2. New product launches. Healthy Choice could provide passengers with products that are about to be sold in stores but aren’t available yet. The goal for Healthy Choice would be to build excitement and demand around a new product with the hope that when the product hits the shelves, it would have a pre-installed customer base.

  3. Product research. Healthy Choice could offer free meals to airline passengers who are willing to answer a brief questionnaire about their meal after eating it. The brand could test its new products on a captive in-flight audience and use the results to create better products. Wouldn’t you eat a free meal if all you had to do was answer a couple of questions about it after you were finished? I would.
A Win-Win-Win Situation
By partnering with pre-packaged frozen food brands, airlines could offer their passengers free food at no cost to them. The passengers would be happier because they’d be getting free food. The airlines would benefit from happier, more loyal customers because they’re getting a free meal, and the frozen food brands would be able to increase brand awareness and sales by tapping into a captive audience.


It’s a win-win-win situation.

Add This To Your To-Do List
Are there product features or services that you used to offer your customers for free that you’re now charging for or no longer offering? Instead of raising your prices to re-offer those features or services, can you find someone to partner with that might like to give them to your customers for free? It can be simple – maybe the local pizza place would like to sponsor the nice notepad that you used to give clients on their nightstand at your bed and breakfast. Reach out to a couple of local businesses to see if they’d be interested in forming a partnership to increase customer satisfaction. You might be surprised at what you come up with.


There’s never a lack of ideas.

Monday, June 1, 2009

T-Mobile Shrinks Your Bills

An Independent’s Day
According to its website, www.BillShrink.com is “an independent service providing unbiased and personalized recommendations to save you money.”

From what I can tell, BillShrink is like Consumer Reports, but focuses exclusively on cell phone plans, credit cards, and gas prices.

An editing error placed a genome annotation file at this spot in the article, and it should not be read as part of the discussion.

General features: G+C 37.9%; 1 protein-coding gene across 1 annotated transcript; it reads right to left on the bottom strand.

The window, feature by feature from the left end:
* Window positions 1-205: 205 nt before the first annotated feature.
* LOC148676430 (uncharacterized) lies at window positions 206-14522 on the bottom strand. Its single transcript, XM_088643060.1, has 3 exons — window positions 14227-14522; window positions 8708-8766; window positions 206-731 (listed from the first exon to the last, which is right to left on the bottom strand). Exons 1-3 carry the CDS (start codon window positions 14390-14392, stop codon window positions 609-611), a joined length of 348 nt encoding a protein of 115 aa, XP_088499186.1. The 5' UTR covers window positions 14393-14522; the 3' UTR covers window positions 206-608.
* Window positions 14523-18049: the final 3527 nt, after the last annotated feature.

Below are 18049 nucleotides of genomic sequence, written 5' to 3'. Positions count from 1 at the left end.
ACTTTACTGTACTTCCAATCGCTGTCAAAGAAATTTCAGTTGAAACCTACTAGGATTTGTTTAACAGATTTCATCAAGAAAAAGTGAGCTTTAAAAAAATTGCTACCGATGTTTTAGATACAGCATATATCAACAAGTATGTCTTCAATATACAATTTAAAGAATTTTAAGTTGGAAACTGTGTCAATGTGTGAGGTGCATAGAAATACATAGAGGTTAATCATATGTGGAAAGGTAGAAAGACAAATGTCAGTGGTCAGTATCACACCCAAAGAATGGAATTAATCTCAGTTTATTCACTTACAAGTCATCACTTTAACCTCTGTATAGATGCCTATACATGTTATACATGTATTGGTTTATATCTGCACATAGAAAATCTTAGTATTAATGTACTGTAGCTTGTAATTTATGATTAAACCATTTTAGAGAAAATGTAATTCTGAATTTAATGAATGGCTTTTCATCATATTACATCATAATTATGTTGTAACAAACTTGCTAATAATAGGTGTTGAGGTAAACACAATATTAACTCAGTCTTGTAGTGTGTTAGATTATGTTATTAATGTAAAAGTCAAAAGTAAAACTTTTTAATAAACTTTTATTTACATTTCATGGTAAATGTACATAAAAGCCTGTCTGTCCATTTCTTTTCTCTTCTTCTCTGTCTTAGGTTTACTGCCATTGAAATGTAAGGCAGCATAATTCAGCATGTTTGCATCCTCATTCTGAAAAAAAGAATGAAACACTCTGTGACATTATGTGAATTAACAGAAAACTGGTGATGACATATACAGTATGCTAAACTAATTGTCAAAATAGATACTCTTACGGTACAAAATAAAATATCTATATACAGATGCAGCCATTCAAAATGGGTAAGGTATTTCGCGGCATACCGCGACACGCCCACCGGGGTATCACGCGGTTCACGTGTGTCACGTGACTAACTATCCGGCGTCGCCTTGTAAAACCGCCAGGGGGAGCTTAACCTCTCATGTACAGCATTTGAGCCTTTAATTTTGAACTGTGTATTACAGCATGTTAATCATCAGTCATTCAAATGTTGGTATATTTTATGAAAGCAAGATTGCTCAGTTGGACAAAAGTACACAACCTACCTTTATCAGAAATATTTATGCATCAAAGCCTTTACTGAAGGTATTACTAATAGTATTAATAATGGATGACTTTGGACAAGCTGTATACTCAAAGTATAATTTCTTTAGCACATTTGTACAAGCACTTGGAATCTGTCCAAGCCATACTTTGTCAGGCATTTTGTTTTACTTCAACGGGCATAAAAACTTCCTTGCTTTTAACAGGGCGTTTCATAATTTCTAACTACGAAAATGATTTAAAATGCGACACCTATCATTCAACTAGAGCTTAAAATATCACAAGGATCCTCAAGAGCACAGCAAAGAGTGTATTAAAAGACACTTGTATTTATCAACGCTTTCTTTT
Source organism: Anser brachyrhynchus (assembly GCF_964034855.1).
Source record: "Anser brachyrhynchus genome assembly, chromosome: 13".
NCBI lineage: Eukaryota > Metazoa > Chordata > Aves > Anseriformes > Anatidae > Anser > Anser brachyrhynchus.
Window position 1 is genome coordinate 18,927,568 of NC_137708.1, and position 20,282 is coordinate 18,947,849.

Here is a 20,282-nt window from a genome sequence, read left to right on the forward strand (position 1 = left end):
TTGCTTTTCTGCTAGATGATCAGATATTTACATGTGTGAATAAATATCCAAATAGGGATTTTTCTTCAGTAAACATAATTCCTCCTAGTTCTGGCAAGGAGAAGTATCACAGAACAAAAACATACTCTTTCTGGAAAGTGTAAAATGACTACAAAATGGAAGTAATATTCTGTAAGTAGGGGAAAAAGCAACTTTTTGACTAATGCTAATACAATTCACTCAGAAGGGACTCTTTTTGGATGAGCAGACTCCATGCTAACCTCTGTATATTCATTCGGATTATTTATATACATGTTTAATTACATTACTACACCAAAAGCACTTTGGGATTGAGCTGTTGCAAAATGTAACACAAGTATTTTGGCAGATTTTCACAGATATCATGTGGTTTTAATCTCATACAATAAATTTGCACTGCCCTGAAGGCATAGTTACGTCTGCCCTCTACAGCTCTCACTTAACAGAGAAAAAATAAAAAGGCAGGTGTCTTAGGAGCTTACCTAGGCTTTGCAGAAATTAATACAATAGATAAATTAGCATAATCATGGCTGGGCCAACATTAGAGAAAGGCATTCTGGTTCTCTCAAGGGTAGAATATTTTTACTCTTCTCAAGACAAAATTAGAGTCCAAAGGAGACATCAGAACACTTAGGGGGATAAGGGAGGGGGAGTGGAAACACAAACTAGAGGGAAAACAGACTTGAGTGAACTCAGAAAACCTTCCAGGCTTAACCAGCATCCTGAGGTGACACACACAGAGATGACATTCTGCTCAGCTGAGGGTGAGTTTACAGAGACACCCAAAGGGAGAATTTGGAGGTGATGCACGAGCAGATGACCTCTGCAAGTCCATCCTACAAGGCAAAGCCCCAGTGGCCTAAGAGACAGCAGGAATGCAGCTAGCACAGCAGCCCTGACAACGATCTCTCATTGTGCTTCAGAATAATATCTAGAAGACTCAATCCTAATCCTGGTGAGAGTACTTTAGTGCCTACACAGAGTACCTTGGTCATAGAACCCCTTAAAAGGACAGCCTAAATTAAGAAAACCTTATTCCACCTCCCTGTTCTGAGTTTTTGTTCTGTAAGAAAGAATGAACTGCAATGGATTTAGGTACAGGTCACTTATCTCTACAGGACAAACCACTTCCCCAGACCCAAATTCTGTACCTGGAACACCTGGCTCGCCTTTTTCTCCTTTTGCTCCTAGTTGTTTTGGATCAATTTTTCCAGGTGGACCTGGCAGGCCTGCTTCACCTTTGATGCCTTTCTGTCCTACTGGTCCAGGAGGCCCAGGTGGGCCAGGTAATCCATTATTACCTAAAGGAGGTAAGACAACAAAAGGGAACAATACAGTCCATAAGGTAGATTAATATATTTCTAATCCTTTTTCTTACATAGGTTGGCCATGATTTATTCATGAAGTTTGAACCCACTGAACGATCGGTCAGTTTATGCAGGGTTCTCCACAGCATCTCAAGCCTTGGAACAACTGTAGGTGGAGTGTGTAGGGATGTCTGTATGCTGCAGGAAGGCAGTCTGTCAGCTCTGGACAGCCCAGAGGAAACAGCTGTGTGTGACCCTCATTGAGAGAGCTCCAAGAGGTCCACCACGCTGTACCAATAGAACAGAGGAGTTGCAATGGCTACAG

Recently, T-Mobile started running prime-time television ads that encourage viewers to visit BillShrink.com for a “mobile makeover” (see the ad above). The underlying message of the ad is simple: T-Mobile provides the best value for your cell phone dollars, and an independent website proves it.

It’s Not Us, It’s Them
This type of advertising is not new. The auto industry is filled with ads touting cars as winning awards from Motor Trend and JD Power & Associates. Restaurants tout their Zagat ratings, and movies advertise critics’ reviews.

The reason we see this type of “don’t just take our word for it” advertising is because it has proven to be effective. And the reason that it’s effective is because it strips a brand of its traditional “marketing spin” and lets independent reviewers give their honest, unbiased opinions.

Studies show that consumers are becoming increasingly more hesitant to believe a brand’s marketing message. This form of advertising simply validates a brand’s message by involving an independent third party.

I Applaud the Effort
T-Mobile has stiff competition in the cell phone service market. It doesn’t have the biggest network (Verizon does). It doesn’t have the iPhone (AT&T does). So, T-Mobile has chosen to compete on value, and they have an independent source that rates its service as the best value. I’ve run many cell phone plan scenarios through BillShrink.com, and the site ranks T-Mobile as the best plan every time.

The Jury is Still Out
We’ll have to wait a while to see if this new campaign is effective. In my opinion, it’s a great strategy that has proved to be effective in many other industries. And if it doesn’t work, T-Mobile still has Catherine Zeta-Jones as its spokesperson.

If their value isn’t a sight for sore eyes, at least their spokesperson is.

Add This To Your To-Do List
How do your products and services stack up against your competitors’ in independent reviews? If they’re the best, you’re probably already advertising that fact. If you’re not, you should be.

But what if independent panels or critics don’t review your products and services? Well, you could sponsor an independent study, but that gets tricky and you have to do it right. Instead, you could simply highlight what previous customers have said about your products and services. Real product testimonials are extremely powerful and a great first step into the “don’t just take our word for it” advertising game.

There’s never a lack of ideas.